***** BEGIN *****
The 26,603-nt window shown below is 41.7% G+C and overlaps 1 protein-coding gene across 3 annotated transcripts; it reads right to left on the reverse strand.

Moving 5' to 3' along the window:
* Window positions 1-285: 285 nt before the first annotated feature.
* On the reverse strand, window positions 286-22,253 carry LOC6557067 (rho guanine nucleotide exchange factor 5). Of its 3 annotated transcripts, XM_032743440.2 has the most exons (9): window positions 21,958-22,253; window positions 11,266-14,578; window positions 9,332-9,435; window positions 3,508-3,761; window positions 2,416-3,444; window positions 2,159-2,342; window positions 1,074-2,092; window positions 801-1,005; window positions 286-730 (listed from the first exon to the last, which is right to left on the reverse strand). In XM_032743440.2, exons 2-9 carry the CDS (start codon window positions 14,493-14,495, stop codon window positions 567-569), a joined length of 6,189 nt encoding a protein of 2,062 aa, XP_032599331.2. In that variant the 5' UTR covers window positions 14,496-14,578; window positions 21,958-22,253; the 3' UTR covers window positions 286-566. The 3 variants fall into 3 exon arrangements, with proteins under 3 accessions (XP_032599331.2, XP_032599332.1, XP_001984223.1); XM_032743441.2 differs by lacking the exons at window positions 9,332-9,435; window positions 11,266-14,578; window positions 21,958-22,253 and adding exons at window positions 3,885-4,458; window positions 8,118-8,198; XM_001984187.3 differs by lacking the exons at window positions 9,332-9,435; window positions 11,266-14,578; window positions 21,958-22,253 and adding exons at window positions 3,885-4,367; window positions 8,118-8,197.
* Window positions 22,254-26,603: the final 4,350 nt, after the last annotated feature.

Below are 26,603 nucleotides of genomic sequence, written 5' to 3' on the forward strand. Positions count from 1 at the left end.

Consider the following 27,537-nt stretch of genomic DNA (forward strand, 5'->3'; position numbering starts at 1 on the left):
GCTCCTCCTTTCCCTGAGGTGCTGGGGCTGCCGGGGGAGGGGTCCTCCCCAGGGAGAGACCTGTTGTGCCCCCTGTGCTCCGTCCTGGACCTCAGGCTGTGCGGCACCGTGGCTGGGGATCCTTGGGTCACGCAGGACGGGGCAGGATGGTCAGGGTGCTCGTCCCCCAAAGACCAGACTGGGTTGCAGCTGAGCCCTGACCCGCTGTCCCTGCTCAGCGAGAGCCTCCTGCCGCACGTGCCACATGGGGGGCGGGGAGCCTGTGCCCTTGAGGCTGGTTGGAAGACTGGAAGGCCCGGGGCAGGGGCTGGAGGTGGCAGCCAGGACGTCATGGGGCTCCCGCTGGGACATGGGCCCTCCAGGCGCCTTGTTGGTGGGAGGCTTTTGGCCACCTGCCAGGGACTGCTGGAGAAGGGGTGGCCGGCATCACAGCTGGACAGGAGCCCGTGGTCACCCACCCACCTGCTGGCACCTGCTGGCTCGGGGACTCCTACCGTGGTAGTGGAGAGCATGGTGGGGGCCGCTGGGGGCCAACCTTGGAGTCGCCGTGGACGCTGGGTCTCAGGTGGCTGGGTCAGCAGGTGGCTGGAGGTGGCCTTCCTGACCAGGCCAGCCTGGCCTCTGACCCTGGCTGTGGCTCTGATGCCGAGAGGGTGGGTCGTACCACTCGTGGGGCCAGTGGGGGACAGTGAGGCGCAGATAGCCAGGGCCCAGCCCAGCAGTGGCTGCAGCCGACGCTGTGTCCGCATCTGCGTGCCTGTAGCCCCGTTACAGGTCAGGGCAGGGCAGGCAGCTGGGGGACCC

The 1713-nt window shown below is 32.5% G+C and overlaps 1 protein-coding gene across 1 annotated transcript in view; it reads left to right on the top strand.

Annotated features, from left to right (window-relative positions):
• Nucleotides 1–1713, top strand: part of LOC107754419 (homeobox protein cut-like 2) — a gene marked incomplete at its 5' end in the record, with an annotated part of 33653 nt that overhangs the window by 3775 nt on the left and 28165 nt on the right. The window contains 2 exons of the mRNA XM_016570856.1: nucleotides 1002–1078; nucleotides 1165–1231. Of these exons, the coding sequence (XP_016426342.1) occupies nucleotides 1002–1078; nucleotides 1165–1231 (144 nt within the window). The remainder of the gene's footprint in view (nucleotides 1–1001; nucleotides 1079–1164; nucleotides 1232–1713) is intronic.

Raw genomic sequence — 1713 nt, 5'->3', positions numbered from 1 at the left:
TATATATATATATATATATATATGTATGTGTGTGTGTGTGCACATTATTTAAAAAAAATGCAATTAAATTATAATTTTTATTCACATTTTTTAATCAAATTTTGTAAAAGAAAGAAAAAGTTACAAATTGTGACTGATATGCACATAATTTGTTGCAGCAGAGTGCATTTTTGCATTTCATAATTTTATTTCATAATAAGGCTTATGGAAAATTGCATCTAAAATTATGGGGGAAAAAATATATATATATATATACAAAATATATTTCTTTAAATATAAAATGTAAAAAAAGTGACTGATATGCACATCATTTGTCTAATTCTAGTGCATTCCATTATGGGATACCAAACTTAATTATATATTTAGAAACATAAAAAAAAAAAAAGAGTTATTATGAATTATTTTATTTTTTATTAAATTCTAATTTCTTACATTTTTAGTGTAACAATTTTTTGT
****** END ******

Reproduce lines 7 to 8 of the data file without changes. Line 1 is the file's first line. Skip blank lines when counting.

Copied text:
Consider the following 27,537-nt stretch of genomic DNA (forward strand, 5'->3'; position numbering starts at 1 on the left):
GCTCCTCCTTTCCCTGAGGTGCTGGGGCTGCCGGGGGAGGGGTCCTCCCCAGGGAGAGACCTGTTGTGCCCCCTGTGCTCCGTCCTGGACCTCAGGCTGTGCGGCACCGTGGCTGGGGATCCTTGGGTCACGCAGGACGGGGCAGGATGGTCAGGGTGCTCGTCCCCCAAAGACCAGACTGGGTTGCAGCTGAGCCCTGACCCGCTGTCCCTGCTCAGCGAGAGCCTCCTGCCGCACGTGCCACATGGGGGGCGGGGAGCCTGTGCCCTTGAGGCTGGTTGGAAGACTGGAAGGCCCGGGGCAGGGGCTGGAGGTGGCAGCCAGGACGTCATGGGGCTCCCGCTGGGACATGGGCCCTCCAGGCGCCTTGTTGGTGGGAGGCTTTTGGCCACCTGCCAGGGACTGCTGGAGAAGGGGTGGCCGGCATCACAGCTGGACAGGAGCCCGTGGTCACCCACCCACCTGCTGGCACCTGCTGGCTCGGGGACTCCTACCGTGGTAGTGGAGAGCATGGTGGGGGCCGCTGGGGGCCAACCTTGGAGTCGCCGTGGACGCTGGGTCTCAGGTGGCTGGGTCAGCAGGTGGCTGGAGGTGGCCTTCCTGACCAGGCCAGCCTGGCCTCTGACCCTGGCTGTGGCTCTGATGCCGAGAGGGTGGGTCGTACCACTCGTGGGGCCAGTGGGGGACAGTGAGGCGCAGATAGCCAGGGCCCAGCCCAGCAGTGGCTGCAGCCGACGCTGTGTCCGCATCTGCGTGCCTGTAGCCCCGTTACAGGTCAGGGCAGGGCAGGCAGCTGGGGGACCC